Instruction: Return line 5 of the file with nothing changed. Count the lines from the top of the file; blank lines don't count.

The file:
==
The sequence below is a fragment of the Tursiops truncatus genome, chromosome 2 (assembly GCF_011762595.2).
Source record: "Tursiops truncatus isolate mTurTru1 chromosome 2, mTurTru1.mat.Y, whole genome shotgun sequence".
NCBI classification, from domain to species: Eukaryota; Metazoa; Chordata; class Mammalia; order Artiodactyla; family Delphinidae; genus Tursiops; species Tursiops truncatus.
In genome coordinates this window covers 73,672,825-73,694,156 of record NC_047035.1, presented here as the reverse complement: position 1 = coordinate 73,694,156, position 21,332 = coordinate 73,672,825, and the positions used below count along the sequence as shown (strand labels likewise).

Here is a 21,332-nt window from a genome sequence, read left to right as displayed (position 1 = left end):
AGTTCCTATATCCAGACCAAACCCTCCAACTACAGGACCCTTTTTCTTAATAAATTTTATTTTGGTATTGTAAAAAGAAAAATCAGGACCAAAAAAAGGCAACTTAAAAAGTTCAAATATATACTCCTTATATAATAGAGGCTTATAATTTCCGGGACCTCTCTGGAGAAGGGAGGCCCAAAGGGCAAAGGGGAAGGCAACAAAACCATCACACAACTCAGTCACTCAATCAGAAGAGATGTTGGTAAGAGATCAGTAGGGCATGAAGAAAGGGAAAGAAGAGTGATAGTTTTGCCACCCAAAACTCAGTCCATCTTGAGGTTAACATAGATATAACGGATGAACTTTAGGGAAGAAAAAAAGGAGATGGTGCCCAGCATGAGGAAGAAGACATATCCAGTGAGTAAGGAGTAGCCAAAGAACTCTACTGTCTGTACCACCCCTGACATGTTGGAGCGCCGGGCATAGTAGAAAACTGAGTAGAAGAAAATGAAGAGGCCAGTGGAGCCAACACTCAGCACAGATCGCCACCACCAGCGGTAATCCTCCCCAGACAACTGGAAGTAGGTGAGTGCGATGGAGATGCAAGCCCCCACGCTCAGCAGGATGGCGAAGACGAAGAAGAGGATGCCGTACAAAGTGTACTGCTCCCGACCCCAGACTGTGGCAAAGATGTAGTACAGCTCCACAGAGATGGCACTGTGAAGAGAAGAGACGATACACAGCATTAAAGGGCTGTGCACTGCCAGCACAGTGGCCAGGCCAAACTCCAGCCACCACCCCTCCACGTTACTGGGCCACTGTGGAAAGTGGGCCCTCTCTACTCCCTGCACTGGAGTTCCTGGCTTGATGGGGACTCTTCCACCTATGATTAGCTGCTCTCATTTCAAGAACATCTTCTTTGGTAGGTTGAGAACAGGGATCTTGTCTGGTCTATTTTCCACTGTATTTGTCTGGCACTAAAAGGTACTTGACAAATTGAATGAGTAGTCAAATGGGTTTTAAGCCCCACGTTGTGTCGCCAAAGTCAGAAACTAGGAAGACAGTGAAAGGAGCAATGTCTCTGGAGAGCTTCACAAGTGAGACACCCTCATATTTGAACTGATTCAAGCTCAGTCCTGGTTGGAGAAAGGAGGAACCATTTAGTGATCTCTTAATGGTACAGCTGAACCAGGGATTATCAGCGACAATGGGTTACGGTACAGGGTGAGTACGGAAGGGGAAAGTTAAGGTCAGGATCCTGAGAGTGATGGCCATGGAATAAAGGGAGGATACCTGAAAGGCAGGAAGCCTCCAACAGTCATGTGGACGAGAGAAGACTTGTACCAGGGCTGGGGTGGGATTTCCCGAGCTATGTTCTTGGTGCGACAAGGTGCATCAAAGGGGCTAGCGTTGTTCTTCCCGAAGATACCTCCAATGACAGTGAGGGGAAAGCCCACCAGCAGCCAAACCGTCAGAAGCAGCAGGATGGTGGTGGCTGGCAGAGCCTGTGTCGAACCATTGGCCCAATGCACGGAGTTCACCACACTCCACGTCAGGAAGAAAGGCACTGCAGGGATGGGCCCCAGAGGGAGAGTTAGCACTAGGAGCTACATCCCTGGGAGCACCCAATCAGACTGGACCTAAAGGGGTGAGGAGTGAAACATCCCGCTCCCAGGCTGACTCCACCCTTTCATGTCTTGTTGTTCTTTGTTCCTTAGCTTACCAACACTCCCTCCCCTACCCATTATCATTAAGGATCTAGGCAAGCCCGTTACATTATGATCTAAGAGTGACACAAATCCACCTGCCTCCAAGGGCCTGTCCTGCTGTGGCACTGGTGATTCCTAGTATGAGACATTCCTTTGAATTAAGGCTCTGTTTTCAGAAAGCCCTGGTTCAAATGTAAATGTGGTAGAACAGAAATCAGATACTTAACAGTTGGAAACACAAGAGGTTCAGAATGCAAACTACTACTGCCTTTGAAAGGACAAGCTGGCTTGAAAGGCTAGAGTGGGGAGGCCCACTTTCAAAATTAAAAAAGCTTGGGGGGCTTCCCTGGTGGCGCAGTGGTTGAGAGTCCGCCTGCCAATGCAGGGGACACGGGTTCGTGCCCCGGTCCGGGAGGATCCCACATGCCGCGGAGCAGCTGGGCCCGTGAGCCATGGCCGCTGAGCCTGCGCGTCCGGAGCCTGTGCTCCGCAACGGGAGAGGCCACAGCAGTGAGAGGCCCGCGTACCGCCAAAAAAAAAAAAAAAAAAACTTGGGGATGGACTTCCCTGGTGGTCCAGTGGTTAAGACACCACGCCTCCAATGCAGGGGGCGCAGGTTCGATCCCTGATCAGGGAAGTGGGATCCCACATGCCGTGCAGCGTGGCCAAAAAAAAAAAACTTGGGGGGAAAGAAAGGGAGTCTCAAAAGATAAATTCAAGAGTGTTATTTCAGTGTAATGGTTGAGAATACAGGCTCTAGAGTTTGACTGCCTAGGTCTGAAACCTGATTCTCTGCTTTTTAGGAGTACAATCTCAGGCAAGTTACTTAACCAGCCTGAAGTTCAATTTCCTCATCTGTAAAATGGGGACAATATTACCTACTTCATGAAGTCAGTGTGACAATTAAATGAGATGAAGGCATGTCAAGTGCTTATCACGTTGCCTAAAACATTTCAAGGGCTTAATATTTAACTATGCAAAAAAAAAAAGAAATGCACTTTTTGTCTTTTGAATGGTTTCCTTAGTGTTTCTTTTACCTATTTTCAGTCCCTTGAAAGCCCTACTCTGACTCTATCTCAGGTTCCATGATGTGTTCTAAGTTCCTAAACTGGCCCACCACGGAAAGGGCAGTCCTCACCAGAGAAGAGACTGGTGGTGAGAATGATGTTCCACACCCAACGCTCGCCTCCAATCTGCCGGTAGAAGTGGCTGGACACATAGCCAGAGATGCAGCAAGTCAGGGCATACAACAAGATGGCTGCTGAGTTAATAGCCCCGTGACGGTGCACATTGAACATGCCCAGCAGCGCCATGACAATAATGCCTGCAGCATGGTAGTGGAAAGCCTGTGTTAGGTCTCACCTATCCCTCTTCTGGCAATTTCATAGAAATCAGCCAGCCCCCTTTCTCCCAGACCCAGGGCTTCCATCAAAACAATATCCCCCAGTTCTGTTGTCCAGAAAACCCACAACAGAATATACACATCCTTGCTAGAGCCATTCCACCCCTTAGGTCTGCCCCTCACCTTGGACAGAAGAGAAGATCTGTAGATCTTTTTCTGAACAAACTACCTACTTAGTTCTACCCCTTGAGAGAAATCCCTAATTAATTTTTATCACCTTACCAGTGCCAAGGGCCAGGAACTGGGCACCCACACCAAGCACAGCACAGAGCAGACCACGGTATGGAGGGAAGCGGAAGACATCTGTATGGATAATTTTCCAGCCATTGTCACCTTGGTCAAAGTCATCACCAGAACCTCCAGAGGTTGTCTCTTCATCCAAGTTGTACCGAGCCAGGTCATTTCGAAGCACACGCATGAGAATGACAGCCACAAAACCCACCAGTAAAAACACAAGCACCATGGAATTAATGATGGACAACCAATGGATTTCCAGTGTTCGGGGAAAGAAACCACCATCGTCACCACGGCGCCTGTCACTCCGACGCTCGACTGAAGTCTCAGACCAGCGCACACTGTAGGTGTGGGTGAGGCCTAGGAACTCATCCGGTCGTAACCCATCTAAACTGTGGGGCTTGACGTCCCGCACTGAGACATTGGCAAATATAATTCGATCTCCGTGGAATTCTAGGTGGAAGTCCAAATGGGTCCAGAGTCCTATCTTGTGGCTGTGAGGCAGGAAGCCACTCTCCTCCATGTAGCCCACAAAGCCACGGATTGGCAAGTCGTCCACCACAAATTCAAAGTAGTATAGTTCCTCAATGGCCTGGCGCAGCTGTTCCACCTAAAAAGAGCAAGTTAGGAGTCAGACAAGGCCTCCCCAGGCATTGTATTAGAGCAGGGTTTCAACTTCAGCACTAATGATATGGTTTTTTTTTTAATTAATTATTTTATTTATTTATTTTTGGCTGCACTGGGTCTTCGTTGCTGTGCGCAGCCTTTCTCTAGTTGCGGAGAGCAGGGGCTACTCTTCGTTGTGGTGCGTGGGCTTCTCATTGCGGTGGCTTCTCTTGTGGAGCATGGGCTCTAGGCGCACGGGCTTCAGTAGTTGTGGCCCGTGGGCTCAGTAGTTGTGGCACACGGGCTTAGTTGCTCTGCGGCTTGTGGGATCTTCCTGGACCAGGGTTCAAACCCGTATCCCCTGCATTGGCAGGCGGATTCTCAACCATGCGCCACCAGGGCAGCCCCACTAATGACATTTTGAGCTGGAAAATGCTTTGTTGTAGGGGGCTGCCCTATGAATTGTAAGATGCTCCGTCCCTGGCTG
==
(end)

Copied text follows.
Here is a 21,332-nt window from a genome sequence, read left to right as displayed (position 1 = left end):